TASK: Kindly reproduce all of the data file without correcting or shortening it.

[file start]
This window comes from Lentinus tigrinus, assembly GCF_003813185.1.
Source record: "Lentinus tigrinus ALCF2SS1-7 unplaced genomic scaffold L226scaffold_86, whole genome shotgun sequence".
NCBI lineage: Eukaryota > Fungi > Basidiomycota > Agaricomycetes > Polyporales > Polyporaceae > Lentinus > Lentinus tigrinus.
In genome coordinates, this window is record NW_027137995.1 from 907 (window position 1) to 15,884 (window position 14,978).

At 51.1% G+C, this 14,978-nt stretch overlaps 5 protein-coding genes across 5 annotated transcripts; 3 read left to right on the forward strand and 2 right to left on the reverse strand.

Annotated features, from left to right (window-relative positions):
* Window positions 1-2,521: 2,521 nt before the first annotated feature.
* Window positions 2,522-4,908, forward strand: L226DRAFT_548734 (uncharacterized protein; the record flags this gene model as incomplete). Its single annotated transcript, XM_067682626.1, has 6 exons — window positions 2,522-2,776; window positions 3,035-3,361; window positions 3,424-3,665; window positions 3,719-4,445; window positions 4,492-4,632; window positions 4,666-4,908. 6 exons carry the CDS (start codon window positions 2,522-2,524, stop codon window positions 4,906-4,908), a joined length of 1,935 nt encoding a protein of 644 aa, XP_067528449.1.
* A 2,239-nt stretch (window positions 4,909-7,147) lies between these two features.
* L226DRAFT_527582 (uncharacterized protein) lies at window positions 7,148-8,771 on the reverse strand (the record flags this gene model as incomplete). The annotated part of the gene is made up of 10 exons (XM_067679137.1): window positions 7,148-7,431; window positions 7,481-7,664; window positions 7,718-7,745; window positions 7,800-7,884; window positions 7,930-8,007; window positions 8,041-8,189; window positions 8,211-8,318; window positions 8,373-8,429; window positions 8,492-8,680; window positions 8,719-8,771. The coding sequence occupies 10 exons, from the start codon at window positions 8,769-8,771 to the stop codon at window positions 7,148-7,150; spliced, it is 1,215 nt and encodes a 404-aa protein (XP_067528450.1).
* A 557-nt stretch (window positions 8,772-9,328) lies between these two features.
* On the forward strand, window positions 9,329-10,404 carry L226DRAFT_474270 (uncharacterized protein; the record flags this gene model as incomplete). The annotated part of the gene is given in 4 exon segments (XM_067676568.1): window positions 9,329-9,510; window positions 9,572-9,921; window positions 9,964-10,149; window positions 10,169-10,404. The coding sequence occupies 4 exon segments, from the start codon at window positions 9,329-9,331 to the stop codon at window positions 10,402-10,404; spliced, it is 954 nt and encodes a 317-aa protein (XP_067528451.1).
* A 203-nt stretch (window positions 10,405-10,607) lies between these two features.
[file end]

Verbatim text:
This window comes from Lentinus tigrinus, assembly GCF_003813185.1.
Source record: "Lentinus tigrinus ALCF2SS1-7 unplaced genomic scaffold L226scaffold_86, whole genome shotgun sequence".
NCBI lineage: Eukaryota > Fungi > Basidiomycota > Agaricomycetes > Polyporales > Polyporaceae > Lentinus > Lentinus tigrinus.
In genome coordinates, this window is record NW_027137995.1 from 907 (window position 1) to 15,884 (window position 14,978).

At 51.1% G+C, this 14,978-nt stretch overlaps 5 protein-coding genes across 5 annotated transcripts; 3 read left to right on the forward strand and 2 right to left on the reverse strand.

Annotated features, from left to right (window-relative positions):
* Window positions 1-2,521: 2,521 nt before the first annotated feature.
* Window positions 2,522-4,908, forward strand: L226DRAFT_548734 (uncharacterized protein; the record flags this gene model as incomplete). Its single annotated transcript, XM_067682626.1, has 6 exons — window positions 2,522-2,776; window positions 3,035-3,361; window positions 3,424-3,665; window positions 3,719-4,445; window positions 4,492-4,632; window positions 4,666-4,908. 6 exons carry the CDS (start codon window positions 2,522-2,524, stop codon window positions 4,906-4,908), a joined length of 1,935 nt encoding a protein of 644 aa, XP_067528449.1.
* A 2,239-nt stretch (window positions 4,909-7,147) lies between these two features.
* L226DRAFT_527582 (uncharacterized protein) lies at window positions 7,148-8,771 on the reverse strand (the record flags this gene model as incomplete). The annotated part of the gene is made up of 10 exons (XM_067679137.1): window positions 7,148-7,431; window positions 7,481-7,664; window positions 7,718-7,745; window positions 7,800-7,884; window positions 7,930-8,007; window positions 8,041-8,189; window positions 8,211-8,318; window positions 8,373-8,429; window positions 8,492-8,680; window positions 8,719-8,771. The coding sequence occupies 10 exons, from the start codon at window positions 8,769-8,771 to the stop codon at window positions 7,148-7,150; spliced, it is 1,215 nt and encodes a 404-aa protein (XP_067528450.1).
* A 557-nt stretch (window positions 8,772-9,328) lies between these two features.
* On the forward strand, window positions 9,329-10,404 carry L226DRAFT_474270 (uncharacterized protein; the record flags this gene model as incomplete). The annotated part of the gene is given in 4 exon segments (XM_067676568.1): window positions 9,329-9,510; window positions 9,572-9,921; window positions 9,964-10,149; window positions 10,169-10,404. The coding sequence occupies 4 exon segments, from the start codon at window positions 9,329-9,331 to the stop codon at window positions 10,402-10,404; spliced, it is 954 nt and encodes a 317-aa protein (XP_067528451.1).
* A 203-nt stretch (window positions 10,405-10,607) lies between these two features.